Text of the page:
The technology industry in BC witnessed a resurgence since 2008-2009, recently placing 9th on Startup Genome’s ranking of the 20 best cities where high-growth technology startups thrive. Vancouver is beating larger centres such as Chicago, Paris, Sydney and Singapore.
BC Technology Industry Association president Bill Tam recently said, “the home grown successes of Hootsuite, BuildDirect, Vision Critical, Avigilon cast a spotlight on Vancouver… as [companies] see the progress that those companies have made and where it makes strategic sense to invest… Vancouver marks very high on that scale”.
One giant bellwether for technology ecosystem success is Microsoft and this summer, they announced the opening of a new training and development centre which will significantly expand the company’s investment in BC. The new “Microsoft Canada Excellence Centre” (MCEC) is slated to open by late 2015 and will be located in the heart of downtown Vancouver. A recent study by Ernst & Young LLP estimated that Microsoft’s new investment in Vancouver will be at least $90-million annually, resulting in more than $181.4-million per year in direct, indirect and induced economic growth. The direct investment alone will add up to almost a billion dollars over the next decade.
“Vancouver is a vibrant international hub for technology development with growth potential given its attractive location, amenities, reputation and proximity to top British Columbia universities and a highly-educated and diverse workforce and population,” says Janet Kennedy, president of Microsoft Canada. “This investment will enable us to create a world-class center of training and innovation that will have a positive ripple effect across the local, provincial and national economy.”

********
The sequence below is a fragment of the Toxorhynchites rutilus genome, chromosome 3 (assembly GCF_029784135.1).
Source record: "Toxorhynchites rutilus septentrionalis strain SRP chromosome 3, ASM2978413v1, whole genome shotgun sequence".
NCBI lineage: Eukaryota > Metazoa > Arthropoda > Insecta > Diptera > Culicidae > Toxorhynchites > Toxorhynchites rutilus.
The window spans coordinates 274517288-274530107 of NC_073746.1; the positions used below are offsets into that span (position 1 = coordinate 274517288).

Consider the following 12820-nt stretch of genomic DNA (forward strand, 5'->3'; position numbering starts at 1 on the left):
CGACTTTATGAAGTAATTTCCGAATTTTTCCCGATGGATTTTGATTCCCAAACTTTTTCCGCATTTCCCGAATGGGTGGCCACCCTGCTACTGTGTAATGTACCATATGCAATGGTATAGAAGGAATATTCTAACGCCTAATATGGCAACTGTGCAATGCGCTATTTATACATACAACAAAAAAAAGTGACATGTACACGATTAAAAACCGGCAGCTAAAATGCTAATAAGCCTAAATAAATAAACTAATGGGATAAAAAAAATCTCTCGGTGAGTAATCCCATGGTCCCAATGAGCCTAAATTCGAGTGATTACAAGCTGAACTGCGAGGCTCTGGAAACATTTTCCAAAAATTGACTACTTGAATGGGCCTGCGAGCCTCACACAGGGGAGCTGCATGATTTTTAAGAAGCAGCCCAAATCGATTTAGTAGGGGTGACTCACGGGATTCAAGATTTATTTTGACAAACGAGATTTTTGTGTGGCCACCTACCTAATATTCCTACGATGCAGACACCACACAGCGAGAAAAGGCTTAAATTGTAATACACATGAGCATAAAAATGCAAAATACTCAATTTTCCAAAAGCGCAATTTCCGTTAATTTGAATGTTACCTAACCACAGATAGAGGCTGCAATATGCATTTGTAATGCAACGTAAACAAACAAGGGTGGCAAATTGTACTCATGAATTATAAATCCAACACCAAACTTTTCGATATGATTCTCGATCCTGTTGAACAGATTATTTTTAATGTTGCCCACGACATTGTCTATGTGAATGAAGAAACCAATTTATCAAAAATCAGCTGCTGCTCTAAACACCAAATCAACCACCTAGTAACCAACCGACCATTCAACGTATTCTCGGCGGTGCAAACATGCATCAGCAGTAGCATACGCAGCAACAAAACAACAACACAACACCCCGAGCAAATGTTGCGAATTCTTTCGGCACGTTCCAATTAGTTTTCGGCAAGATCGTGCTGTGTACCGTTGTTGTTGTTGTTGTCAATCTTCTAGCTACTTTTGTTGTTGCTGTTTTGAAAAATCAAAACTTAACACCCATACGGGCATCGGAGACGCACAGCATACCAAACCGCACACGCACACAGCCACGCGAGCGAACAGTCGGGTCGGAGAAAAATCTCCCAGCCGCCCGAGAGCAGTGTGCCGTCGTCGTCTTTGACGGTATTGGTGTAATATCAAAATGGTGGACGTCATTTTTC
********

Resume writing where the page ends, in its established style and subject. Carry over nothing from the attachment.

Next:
I recently had the opportunity to speak with Marc Seaman, national director of education and public affairs for Microsoft Canada, to find out why Vancouver has been so successful in attracting investment over the past five years in the technology industry.
Q: What has been Microsoft’s experience having a satellite office in Vancouver?
“Living and working in downtown Vancouver, the feedback is tremendous,” says Seaman. “Vancouver has a vibrant multicultural society and the location being in an urban setting is appealing not only to corporate Microsoft employees but also employees at [Microsoft’s video game developers] Black Tusk and Big Park Studios.”
Q: What is it about Vancouver that appeals to Microsoft?
“When employees live in Vancouver, they don’t want to leave. This speaks volumes as to how they enjoy the environment, the social network, and Vancouver as a tech hub,” explains Seaman. “In 2007, Microsoft’s Vancouver Development Centre opened in Richmond, but our learning was that people wanted to be in Vancouver.” In 2011, Microsoft decided to consolidate the offices so that everyone was together in Vancouver. Eventually, Microsoft expects this new MCEC will house at least 750 Microsoft employees.
Q: Does the proximity to Seattle benefit your Vancouver office?
“Absolutely,” says Seaman. “By air or car within a few hours, with the type of integrated development work that we do at Microsoft, this is really important and was a key consideration in expanding the office to Vancouver.”
Q: Is there any other news you would like to share with EP&T’s readership?
“Foundry Vancouver, which will hire 25 interns from across Canada once operations are up and running in the fall, will provide an opportunity for some of the best Canadian students to share their skills with our teams,” says Seaman. This paid internship program, which will eventually grow to 50, invites development and design students enrolled at Canadian universities to participate in a 16-week intensive program that centers on building applications for Microsoft’s latest platforms and devices.
This Foundry Vancouver program and Microsoft’s investment in BC is important validation of Western Canada’s continued emergence as a world-leading hub for innovation, with new investment and job creation in the region’s fast-growing technology sector.